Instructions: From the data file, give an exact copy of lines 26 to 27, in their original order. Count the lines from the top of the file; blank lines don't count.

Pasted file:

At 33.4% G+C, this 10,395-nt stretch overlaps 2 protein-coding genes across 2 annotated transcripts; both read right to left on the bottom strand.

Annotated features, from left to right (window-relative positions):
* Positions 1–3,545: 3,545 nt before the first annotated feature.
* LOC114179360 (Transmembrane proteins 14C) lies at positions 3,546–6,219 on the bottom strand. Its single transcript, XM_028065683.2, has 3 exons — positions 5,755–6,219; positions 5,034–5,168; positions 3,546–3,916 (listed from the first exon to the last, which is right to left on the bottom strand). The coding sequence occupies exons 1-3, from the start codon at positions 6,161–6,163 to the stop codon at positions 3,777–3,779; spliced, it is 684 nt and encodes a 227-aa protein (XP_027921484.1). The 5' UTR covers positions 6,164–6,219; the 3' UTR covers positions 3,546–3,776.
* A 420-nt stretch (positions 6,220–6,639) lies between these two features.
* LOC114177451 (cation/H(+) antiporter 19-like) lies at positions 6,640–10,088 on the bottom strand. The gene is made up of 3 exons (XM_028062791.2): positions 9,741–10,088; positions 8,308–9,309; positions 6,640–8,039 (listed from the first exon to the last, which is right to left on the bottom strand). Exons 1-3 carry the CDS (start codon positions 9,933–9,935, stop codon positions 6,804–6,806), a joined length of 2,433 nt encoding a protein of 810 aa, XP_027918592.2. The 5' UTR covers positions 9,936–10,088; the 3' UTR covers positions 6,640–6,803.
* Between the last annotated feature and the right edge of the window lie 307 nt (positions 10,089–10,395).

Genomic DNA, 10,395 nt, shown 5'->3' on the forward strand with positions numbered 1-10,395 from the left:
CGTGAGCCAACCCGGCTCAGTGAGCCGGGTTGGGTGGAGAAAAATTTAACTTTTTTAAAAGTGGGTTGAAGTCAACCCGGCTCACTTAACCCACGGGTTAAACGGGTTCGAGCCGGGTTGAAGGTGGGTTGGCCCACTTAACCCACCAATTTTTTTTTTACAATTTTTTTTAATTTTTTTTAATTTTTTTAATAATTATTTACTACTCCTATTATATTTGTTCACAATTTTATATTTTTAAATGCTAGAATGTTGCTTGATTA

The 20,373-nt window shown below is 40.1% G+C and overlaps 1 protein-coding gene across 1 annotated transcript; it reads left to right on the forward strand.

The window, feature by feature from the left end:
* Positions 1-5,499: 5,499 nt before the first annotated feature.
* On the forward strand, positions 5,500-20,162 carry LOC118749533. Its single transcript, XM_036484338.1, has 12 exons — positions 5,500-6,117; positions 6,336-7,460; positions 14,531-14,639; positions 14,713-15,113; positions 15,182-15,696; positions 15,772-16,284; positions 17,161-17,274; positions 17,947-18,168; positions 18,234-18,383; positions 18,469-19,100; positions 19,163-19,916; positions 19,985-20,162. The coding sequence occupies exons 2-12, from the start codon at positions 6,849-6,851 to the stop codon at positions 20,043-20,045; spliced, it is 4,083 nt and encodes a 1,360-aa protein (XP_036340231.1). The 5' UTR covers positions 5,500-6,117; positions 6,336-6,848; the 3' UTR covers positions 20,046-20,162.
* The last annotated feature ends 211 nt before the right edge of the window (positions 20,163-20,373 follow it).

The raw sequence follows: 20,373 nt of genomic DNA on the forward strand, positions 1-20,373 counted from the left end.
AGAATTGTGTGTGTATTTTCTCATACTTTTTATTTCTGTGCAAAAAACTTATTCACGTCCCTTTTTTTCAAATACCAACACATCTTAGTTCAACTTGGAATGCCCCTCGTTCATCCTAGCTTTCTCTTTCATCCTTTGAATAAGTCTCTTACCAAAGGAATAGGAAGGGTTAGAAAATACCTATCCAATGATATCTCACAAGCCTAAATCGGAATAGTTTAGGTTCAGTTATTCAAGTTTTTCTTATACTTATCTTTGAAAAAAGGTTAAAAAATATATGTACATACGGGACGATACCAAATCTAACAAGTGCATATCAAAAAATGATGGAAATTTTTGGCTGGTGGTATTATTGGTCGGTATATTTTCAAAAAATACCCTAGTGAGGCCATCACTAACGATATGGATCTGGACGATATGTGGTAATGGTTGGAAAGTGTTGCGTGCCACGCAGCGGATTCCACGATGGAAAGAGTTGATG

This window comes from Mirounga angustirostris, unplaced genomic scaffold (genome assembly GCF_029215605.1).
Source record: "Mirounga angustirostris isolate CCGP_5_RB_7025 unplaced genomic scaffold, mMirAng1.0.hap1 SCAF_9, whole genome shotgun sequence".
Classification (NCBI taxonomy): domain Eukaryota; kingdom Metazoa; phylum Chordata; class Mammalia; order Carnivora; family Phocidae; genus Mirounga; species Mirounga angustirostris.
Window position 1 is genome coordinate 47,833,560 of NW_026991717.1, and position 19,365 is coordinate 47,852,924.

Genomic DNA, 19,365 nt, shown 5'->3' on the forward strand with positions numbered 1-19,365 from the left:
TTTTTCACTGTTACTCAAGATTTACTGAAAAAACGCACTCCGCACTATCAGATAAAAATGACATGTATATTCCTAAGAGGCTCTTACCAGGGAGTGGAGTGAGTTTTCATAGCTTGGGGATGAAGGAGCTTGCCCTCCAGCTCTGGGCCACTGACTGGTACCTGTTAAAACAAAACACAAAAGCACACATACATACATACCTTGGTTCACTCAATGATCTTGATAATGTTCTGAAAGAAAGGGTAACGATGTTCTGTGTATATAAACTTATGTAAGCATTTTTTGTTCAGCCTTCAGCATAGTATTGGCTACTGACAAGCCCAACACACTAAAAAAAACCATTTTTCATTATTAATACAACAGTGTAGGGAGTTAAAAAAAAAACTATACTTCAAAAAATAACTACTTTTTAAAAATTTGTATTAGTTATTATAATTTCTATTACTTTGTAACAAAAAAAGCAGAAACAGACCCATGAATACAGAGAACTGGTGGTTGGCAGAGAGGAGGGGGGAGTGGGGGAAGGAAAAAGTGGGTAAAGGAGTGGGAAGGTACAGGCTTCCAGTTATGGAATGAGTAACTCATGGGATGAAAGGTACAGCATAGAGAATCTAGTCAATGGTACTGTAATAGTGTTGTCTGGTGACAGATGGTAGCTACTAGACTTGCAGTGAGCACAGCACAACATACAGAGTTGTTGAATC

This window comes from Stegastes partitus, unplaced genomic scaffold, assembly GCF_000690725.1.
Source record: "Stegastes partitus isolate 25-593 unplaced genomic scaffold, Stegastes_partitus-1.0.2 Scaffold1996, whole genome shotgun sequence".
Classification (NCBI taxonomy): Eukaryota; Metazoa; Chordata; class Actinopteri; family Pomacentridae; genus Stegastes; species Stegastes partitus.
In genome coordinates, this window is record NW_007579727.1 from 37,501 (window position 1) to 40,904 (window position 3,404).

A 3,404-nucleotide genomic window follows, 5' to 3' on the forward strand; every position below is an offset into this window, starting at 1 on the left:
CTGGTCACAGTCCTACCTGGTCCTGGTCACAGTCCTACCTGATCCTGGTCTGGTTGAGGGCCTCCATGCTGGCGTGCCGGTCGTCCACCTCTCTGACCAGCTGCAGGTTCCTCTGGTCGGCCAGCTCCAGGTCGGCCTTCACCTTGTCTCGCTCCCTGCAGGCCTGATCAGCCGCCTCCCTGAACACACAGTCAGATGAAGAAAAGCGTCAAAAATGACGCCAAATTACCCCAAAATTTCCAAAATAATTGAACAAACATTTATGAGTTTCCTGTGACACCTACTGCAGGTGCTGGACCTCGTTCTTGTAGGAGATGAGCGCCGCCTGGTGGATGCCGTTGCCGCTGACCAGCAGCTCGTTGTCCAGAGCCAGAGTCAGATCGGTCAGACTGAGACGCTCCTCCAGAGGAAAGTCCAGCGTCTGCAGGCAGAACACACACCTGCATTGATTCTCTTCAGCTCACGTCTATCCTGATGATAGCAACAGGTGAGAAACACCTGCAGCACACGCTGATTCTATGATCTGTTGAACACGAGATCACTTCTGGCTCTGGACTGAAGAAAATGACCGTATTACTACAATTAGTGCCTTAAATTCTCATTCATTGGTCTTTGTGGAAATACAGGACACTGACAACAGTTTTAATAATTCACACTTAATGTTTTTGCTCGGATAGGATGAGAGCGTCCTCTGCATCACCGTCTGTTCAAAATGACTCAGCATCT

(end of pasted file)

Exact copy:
In genome coordinates, this window is record NW_007579727.1 from 37,501 (window position 1) to 40,904 (window position 3,404).

A 3,404-nucleotide genomic window follows, 5' to 3' on the forward strand; every position below is an offset into this window, starting at 1 on the left: